GODFREY – The NCAA will award Edwardsville native Mannie Jackson with its highest honor, the Theodore Roosevelt Award, today at its annual convention. Named after the former president, whose concern for the conduct of college athletics led to the formation of the NCAA in 1906, the award is given annually at the NCAA Honors Celebration to an individual who exemplifies the ideals of college sports.
Jackson, an Edwardsville native who went on to become an entrepreneur and influential business leader, announced the creation of the Lewis and Clark Community College Mannie Jackson Center for the Humanities at the former Lincoln School in Edwardsville, and initially pledged $200,000 toward a program endowment in April 2012 during a book signing event for his memoir, “Boxcar to Boardrooms.” Since his announcement, and with his leadership, the college is approaching nearly $2 million raised to date for the center’s endowment. Jackson and the college broke ground on the project in October. It is expected to be opened in late 2015.
“Mannie’s philanthropic work alone makes him the perfect candidate for such a prestigious honor,” Lewis and Clark President Dale Chapman said. “Our world is becoming increasingly pluralistic and polarized. We must learn to listen to our neighbors, from around the world, and develop a better understanding and appreciation for their struggles and concerns, to inform our way forward to solutions and progress. No one understands this better than Mannie, and his resolve to see this humanities center headquartered in his hometown is deserving of an award in itself.”
“All of us who have known Mannie for these many years could not be more proud of his accomplishments in terms of NCAA achievements, success in business and his philanthropic commitment to mankind,” said Ed Hightower, L&C Board of Trustees member, Edwardsville School District superintendent and a long time friend and professional colleague of Mannie Jackson.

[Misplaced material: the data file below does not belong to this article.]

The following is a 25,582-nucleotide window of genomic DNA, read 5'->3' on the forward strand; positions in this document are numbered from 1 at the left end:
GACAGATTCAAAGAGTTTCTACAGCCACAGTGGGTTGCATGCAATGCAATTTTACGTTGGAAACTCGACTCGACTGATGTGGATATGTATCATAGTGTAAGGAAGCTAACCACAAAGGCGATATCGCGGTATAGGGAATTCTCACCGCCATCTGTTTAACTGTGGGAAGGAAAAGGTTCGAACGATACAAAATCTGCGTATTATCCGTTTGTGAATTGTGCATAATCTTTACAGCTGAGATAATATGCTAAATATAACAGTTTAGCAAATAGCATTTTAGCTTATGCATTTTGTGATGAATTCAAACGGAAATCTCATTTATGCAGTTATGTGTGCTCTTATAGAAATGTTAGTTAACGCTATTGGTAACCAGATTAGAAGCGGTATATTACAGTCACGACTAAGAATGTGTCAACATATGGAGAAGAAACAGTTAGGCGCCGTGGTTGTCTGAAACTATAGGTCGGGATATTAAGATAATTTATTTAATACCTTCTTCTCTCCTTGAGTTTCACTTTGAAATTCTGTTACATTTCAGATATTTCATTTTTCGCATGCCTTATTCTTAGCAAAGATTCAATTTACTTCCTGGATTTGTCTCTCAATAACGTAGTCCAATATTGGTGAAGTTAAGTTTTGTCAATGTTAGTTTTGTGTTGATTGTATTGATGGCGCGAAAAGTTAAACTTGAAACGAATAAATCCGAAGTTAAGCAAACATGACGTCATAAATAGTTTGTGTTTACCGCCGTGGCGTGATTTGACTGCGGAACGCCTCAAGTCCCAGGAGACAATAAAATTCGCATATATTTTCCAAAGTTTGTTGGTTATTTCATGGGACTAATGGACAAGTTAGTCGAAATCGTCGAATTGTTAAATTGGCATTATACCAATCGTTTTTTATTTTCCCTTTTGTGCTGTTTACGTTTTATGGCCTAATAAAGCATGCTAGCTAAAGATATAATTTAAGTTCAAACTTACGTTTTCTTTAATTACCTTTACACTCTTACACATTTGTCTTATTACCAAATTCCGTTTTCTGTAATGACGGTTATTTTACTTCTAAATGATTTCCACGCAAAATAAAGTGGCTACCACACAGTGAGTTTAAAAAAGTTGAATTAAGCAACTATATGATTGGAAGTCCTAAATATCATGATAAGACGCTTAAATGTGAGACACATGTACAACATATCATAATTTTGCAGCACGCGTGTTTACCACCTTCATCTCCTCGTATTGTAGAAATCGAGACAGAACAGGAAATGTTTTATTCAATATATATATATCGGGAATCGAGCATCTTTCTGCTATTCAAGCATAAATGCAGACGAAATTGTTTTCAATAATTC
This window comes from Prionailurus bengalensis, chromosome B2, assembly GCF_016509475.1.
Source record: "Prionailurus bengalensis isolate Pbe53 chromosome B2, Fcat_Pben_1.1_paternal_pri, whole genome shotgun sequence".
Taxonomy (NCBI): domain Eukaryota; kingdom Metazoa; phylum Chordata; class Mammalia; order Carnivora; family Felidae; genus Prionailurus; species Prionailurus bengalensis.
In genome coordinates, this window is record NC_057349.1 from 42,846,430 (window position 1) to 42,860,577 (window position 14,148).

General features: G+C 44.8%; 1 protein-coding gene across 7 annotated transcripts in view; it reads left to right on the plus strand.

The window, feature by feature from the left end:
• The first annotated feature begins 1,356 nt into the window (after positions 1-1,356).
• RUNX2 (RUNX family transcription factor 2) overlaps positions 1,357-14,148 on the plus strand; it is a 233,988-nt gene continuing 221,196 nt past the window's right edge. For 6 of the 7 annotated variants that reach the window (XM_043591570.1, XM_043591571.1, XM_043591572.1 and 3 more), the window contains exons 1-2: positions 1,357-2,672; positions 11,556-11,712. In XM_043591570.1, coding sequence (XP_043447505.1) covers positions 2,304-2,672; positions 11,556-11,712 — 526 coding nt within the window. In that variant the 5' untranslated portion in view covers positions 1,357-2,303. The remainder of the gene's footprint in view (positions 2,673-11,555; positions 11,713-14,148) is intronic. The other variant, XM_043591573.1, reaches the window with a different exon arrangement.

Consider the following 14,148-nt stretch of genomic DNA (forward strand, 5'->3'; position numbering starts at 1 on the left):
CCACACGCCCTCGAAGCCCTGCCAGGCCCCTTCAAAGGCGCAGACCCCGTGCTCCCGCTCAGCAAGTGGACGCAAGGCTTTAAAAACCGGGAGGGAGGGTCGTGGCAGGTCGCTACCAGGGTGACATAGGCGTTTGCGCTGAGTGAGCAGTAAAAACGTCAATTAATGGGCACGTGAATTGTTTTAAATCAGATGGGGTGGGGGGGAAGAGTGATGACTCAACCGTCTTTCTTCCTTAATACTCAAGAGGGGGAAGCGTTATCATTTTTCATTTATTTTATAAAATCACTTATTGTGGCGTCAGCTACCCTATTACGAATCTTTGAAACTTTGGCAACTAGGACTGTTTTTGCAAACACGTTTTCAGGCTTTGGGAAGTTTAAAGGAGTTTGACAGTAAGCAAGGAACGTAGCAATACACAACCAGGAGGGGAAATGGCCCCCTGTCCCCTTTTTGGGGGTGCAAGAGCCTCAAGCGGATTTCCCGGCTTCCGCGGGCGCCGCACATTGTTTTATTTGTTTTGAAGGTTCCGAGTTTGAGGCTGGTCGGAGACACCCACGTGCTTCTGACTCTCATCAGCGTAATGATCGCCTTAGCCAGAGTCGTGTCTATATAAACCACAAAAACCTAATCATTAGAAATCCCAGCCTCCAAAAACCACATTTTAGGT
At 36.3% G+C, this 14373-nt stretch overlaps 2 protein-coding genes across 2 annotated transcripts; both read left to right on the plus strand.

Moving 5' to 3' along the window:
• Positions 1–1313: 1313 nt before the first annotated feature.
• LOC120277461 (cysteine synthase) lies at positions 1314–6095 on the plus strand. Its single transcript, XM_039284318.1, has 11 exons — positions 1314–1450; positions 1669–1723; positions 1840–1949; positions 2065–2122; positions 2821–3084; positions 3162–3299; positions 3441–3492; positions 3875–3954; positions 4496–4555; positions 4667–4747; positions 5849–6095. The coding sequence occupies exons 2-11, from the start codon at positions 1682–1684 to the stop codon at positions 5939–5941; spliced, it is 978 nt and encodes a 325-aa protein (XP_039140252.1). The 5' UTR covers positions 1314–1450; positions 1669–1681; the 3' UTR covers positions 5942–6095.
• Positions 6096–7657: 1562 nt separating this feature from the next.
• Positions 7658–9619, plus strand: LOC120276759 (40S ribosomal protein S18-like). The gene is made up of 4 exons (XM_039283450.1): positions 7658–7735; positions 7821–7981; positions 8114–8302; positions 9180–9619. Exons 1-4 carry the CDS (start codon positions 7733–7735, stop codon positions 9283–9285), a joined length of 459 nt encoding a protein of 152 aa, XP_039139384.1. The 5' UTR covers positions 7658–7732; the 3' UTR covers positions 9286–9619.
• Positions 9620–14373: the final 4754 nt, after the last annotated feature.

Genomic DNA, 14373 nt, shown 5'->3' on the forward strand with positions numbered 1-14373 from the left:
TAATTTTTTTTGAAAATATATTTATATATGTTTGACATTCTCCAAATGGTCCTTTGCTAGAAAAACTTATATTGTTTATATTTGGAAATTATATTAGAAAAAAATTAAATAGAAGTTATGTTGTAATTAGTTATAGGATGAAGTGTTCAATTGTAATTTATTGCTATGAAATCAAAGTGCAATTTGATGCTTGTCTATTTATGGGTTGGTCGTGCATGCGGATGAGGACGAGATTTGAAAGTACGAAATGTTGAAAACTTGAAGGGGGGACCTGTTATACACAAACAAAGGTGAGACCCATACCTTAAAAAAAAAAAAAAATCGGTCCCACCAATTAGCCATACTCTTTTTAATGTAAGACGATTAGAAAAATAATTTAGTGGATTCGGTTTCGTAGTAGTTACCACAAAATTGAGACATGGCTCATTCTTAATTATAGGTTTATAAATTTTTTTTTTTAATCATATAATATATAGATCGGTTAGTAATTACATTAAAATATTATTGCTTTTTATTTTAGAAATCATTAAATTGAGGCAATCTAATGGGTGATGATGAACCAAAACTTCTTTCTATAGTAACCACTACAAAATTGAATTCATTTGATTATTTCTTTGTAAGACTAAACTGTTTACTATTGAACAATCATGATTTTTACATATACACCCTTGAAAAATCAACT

Born in a railroad boxcar in Illmo, Mo., Jackson spent his early childhood years with his parents and other members of his extended family living on the tracks. Years later, following a fabulous high school basketball career at Edwardsville High School, he accepted a basketball scholarship to the University of Illinois in Urbana-Champaign. It would be the start of an amazing journey that would take him to the highest levels of the business world.
He eventually went on to become a senior vice president of Honeywell International, Inc., a Fortune 500 company, and served on the board of directors for six major international companies. He also became the first African American chairman of the board for the Naismith Memorial Basketball Hall of Fame, where he himself was later enshrined.
His 2002 enshrinement came in recognition of his becoming the first African American to own a major sports/entertainment organization having purchased the Harlem Globetrotters in 1993. The year 2002 also saw Black Enterprise magazine name him one of the nation’s 40 most powerful and influential black corporate executives.
The 6-foot-2 Jackson, who was elected team captain and finished his college career as the fifth-leading scorer in Illinois history, describes his business career accomplishments “as improbable and maybe more difficult than averaging 60 points per game in the Big Ten.”
At Illinois, Jackson broke down racial barriers when he and former high school teammate Governor Vaughn became the first African Americans to letter and start for the Illini basketball team. After graduation, Jackson headed to New York City to work and play for the Technical Tape Corporation in the National Industrial Basketball League. Ironically, Vaughn would join the Globetrotters.
Working in New York City “allowed me to see beyond basketball,” Jackson said. “It allowed me to see beyond academics, and it allowed me to see beyond race, because for the first time, I met many high level business achievers from all backgrounds.”